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Book Club 2011 & 2012 > [August] The Coming Insurrection - Invisible Committee

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message 1: by Tinea, loose ends coordinator (last edited Aug 01, 2011 07:05AM) (new)

Tinea (pist) | 132 comments Mod
Discussion open on The Coming Insurrection by The Invisible Committee. You can find the full text online.

We're reading this book in together in August 2011 but I want to emphasize that people coming across this later should feel free to join in (to this and all book discussions). Your new comment bounces the topic to the top of the folder, so you might reignite a good conversation.

Any thoughts yet on the first few circles?


message 2: by Kevin (new)

Kevin (KevinKevin) | 22 comments On the First Circle: the text makes "self-expression" seem part of the system that fragments community in the interest of the consumer industry. But I think that's only so if the means of expression are those handed to you by industry. Some ways of expressing oneself undermine, erode or challenge consumerism. I see this section addressing a certain form of expressive activity but not everything that might be labeled self-expression.


message 3: by justdave (new)

justdave (JustDavid) | 7 comments Thoughts on the First Circle.
By way of marketing, capitalism has transcended beyond the capacity of providing material goods. Capitalism now offers individuality through these goods. They don't sell things anymore they sell identities. Pick any random commercial and you won't get facts you will get a fantasy.
TV ad - a bunch of people dancing in the streets like assholes.. is this a commercial for some party? no its an ad for Pepsi. Sick of being just another number rolling down the freeway in some ordinary metal coffin? Yes!? Than you my friend need to express your individuality with a Mercedes.
In order to obtain these goods you must learn to adapt and become normal - which runs counter to the whole individuality thing.
And if you aren't normal have no fear since the market can help you achieve 'normal behavior' via drugs.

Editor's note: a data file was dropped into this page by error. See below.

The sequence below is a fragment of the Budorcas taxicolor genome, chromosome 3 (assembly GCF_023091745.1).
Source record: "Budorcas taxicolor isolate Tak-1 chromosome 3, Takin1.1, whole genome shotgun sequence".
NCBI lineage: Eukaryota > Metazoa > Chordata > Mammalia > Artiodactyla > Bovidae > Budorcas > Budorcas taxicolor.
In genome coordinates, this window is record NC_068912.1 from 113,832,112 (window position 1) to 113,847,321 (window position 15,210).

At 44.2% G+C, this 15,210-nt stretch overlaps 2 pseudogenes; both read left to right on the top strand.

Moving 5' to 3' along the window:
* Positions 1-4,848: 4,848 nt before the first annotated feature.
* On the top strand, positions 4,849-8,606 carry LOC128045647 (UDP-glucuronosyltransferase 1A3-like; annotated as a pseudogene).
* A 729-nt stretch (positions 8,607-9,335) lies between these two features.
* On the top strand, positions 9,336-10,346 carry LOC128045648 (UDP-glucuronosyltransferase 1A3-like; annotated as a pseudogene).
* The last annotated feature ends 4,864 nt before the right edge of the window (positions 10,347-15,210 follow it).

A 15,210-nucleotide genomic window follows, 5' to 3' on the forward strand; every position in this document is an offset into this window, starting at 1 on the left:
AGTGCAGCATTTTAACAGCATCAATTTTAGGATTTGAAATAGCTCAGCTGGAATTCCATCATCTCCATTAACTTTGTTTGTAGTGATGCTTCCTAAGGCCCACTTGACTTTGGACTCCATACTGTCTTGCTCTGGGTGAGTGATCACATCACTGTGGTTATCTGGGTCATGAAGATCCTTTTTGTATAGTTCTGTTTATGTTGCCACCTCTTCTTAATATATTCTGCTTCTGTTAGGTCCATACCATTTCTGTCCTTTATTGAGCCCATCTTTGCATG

Self-expression is only valid through the market and if self-expression is obtained otherwise than you are not normal so shut up and take your meds.

This is my take on the 1st Circle. Maybe I'm way off, but like I said during the run-up to this month's selection...this book is highfalutin.


message 4: by Kevin (new)

Kevin (KevinKevin) | 22 comments Third Circle: This seems the most focused section so far. After having discussed how ties or connections among people are being broken by the modern economy this section suggests a certain kind of work might be one way of establishing a different kind of connection. I was struck by the reference to a participatory dimension of work, something the text says Marxists overlook. Wish this were discussed at greater length. It would be interesting to imagine work as a way of making connections with others that aren't exchange-related in the way a job is.


message 5: by Tinea, loose ends coordinator (new)

Tinea (pist) | 132 comments Mod
I agree it's the third circle that starts to pick up.
I'm really interested in how they explain work relationships in the era of the service sector. Work is both exploitation and participation, and you can't separate the two. Both craft and management are said to be more 'participation'-- but one participates in craft because it's work that allows one to express a passion, while one participates in management to hold onto a scarce high-paying job. And the more exploited workers-- the service industry, assemblers, seasonal workers-- move from job to job too quickly to be attached to their workplace, undermining organizing.

When they argue for 'demobilizing,' what does that mean in practice?